who serve him and do his will!
22 Praise the Lord, everything he has created,
    everything in all his kingdom.

Let all that I am praise the Lord. (Psalm 103:19-22, NLT)

Courtney (66books365)

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Filed under 5 day reading plan, 66 Books, Bible in a year reading plan

Ruth 1-2; Acts 3

All she saw was against her. Her husband died. Her sons died. She was returning to her former land. She was bitter, and she changed her name to reflect it. She said a tearful goodbye to her daughters-in-law. She had nothing but her story.

But Ruth clung tightly to Naomi. 15 “Look,” Naomi said to her, “your sister-in-law has gone back to her people and to her gods. You should do the same.”

16 But Ruth replied, “Don’t ask me to leave you and turn back. Wherever you go, I will go; wherever you live, I will live. Your people will be my people, and your God will be my God. 17 Wherever you die, I will die, and there I will be buried. May the Lord punish me severely if I allow anything but death to separate us!” 18 When Naomi saw that Ruth was determined to go with her, she said nothing more. Ruth 1:14b-18, NLT.

Naomi’s story is transformed by love. Word of the two women traveled.

11 “Yes, I know,” Boaz replied. “But I also know about everything you have done for your mother-in-law since the death of your husband. I have heard how you left your father and mother and your own land to live here among complete strangers. 12 May the Lord, the God of Israel, under whose wings you have come to take refuge, reward you fully for what you have done.” Ruth 2:11-12, NLT.

Their story is still told. It speaks of bitterness turned joy; death to new life; love, loyalty, provision. God took what seemed barren, empty and final, and he wrote a new story.

A beggar is carried to the gate.

As they approached the Temple, a man lame from birth was being carried in. Each day he was put beside the Temple gate, the one called the Beautiful Gate, so he could beg from the people going into the Temple. Acts 3:2, NLT.

The disciples had no money, but they gave him something else.

Peter and John looked at him intently, and Peter said, “Look at us!” The lame man looked at them eagerly, expecting some money. But Peter said, “I don’t have any silver or gold for you. But I’ll give you what I have. In the name of Jesus Christ the Nazarene, get up and walk!”

Then Peter took the lame man by the right hand and helped him up. And as he did, the man’s feet and ankles were instantly healed and strengthened. He jumped up, stood on his feet, and began to walk! Then, walking, leaping, and praising God, he went into the Temple with them. Acts 3:4-8, NLT.

The beggar had been crippled since birth. The begging life was all he knew. God took what likely seemed permanent and wrote a new story–one that the beggar probably never imagined could happen outside of dreams.

If our very breath matters to the God who formed us, our stories matter too.

How have I perceived and reacted to situations with short-range focus instead of an eternal and kingdom view? God, I never want to forget who you are: provider, father, healer. You are capable of things I can’t even imagine.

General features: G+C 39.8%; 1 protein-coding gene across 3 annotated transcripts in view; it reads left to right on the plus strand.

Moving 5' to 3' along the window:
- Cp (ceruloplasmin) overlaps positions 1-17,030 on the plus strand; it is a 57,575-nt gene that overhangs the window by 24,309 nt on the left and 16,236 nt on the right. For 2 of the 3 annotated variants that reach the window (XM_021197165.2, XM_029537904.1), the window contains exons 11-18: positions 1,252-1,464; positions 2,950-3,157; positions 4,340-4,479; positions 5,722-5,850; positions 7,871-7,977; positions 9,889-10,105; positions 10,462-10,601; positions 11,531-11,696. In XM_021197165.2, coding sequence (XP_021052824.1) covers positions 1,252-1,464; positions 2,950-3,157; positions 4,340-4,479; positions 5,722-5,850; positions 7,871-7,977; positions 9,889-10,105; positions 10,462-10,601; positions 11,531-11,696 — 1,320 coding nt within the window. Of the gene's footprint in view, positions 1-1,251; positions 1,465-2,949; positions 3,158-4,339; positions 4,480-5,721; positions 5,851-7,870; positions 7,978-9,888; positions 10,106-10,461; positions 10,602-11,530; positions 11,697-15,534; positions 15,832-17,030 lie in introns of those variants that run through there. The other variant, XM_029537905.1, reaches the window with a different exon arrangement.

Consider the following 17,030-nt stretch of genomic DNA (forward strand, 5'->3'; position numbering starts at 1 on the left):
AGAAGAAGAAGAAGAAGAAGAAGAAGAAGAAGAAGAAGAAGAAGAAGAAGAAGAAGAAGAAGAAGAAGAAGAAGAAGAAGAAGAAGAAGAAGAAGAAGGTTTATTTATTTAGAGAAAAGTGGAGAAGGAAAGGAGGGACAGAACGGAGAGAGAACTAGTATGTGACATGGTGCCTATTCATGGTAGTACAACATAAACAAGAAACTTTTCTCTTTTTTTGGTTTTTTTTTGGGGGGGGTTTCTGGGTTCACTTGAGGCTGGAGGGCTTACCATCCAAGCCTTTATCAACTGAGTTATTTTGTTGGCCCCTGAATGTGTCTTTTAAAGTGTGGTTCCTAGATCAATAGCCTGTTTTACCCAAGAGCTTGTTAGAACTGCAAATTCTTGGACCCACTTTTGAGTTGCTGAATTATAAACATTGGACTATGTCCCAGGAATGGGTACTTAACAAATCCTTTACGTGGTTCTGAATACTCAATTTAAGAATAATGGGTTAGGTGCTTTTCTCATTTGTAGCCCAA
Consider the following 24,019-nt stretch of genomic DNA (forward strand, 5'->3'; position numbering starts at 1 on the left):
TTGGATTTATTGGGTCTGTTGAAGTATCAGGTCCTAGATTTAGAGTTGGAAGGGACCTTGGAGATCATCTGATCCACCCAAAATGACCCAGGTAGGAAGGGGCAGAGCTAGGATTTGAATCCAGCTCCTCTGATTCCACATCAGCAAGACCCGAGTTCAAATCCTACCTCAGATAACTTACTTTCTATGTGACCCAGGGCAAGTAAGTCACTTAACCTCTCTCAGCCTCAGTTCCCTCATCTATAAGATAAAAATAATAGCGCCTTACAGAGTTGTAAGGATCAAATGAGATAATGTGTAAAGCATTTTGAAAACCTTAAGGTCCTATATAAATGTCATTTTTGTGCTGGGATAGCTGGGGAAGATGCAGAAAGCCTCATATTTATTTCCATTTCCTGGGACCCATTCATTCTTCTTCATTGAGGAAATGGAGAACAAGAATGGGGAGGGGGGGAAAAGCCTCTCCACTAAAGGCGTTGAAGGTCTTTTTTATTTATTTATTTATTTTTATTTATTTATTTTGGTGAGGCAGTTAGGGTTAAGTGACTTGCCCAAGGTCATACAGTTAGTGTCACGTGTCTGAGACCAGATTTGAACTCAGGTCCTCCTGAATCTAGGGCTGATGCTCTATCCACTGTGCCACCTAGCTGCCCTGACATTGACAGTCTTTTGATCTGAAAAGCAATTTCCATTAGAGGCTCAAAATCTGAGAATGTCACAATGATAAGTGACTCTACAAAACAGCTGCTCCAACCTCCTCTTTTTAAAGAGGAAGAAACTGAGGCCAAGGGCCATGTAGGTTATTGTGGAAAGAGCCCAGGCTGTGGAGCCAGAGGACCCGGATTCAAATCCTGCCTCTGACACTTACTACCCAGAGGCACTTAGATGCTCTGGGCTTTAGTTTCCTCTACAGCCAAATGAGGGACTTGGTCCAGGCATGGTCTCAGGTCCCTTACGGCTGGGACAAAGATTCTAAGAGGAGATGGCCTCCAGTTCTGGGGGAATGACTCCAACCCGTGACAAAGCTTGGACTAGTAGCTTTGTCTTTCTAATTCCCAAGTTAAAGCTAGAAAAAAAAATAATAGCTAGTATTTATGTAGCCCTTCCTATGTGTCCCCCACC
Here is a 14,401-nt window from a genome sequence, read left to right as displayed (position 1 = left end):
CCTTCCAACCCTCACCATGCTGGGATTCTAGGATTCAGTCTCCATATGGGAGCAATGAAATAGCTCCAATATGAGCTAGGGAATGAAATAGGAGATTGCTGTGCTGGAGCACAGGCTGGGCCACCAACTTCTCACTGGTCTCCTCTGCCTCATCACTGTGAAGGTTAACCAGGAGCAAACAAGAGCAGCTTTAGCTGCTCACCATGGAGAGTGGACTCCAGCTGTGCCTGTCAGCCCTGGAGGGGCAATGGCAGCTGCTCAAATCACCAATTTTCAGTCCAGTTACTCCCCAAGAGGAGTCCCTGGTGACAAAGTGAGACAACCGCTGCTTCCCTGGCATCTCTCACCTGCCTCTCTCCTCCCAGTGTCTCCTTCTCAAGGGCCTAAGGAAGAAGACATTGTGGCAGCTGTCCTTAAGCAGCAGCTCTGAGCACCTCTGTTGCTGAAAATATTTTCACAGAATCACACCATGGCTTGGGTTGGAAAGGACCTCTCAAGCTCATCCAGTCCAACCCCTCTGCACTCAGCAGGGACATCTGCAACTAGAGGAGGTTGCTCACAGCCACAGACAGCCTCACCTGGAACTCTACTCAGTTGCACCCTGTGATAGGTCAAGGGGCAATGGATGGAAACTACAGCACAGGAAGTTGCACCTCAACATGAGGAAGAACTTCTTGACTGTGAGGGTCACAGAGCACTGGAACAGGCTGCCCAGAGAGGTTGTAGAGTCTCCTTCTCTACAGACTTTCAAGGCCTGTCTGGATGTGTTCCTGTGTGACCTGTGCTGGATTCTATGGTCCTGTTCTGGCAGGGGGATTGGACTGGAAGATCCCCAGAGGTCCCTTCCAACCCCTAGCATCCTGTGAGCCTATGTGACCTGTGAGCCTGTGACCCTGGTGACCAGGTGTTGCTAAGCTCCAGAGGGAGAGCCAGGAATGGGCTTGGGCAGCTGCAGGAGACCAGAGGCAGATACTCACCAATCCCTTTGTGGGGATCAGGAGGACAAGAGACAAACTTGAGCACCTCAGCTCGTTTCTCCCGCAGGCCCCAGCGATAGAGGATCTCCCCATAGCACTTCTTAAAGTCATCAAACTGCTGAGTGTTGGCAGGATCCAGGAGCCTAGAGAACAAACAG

Courtney (66books365)



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Gen. 32; Mark 3; Esther 8; Rom. 3

He makes things new.

These brothers at odds, and understandably so–one tricked his way into an inheritance. Their family divided. This is the start of a nation and people–though threaded thick with sin-theme (all of us). But God would make something new from it–something better. Jacob wrestles alone with God at night …

28 “Your name will no longer be Jacob,” the man told him. “From now on you will be called Israel, because you have fought with God and with men and have won.” Genesis 32:28 NLT.

Made new.

A people on the verge of destruction–Haman’s plot sealed with a king’s signet ring. God uses Esther to bring about a different ending–and Mordecai writes words that empower and protect the Jews. There was great joy. A fate reversed, and hope–

made new.

Jesus on the Sabbath …

Jesus went into the synagogue again and noticed a man with a deformed hand. Since it was the Sabbath, Jesus’ enemies watched him closely. If he healed the man’s hand, they planned to accuse him of working on the Sabbath.

Jesus said to the man with the deformed hand, “Come and stand in front of everyone.” Then he turned to his critics and asked, “Does the law permit good deeds on the Sabbath, or is it a day for doing evil? Is this a day to save life or to destroy it?” But they wouldn’t answer him.

He looked around at them angrily and was deeply saddened by their hard hearts. Then he said to the man, “Hold out your hand.” So the man held out his hand, and it was restored! Mark 3:1-5 NLT.

Restored. (Restored!)

Made new.

21 But now God has shown us a way to be made right with him without keeping the requirements of the law, as was promised in the writings of Moses and the prophets long ago. 22 We are made right with God by placing our faith in Jesus Christ. And this is true for everyone who believes, no matter who we are.

23 For everyone has sinned; we all fall short of God’s glorious standard. 24 Yet God, with undeserved kindness, declares that we are righteous. He did this through Christ Jesus when he freed us from the penalty for our sins. 25 For God presented Jesus as the sacrifice for sin. People are made right with God when they believe that Jesus sacrificed his life, shedding his blood. Romans 3:21-25 NLT.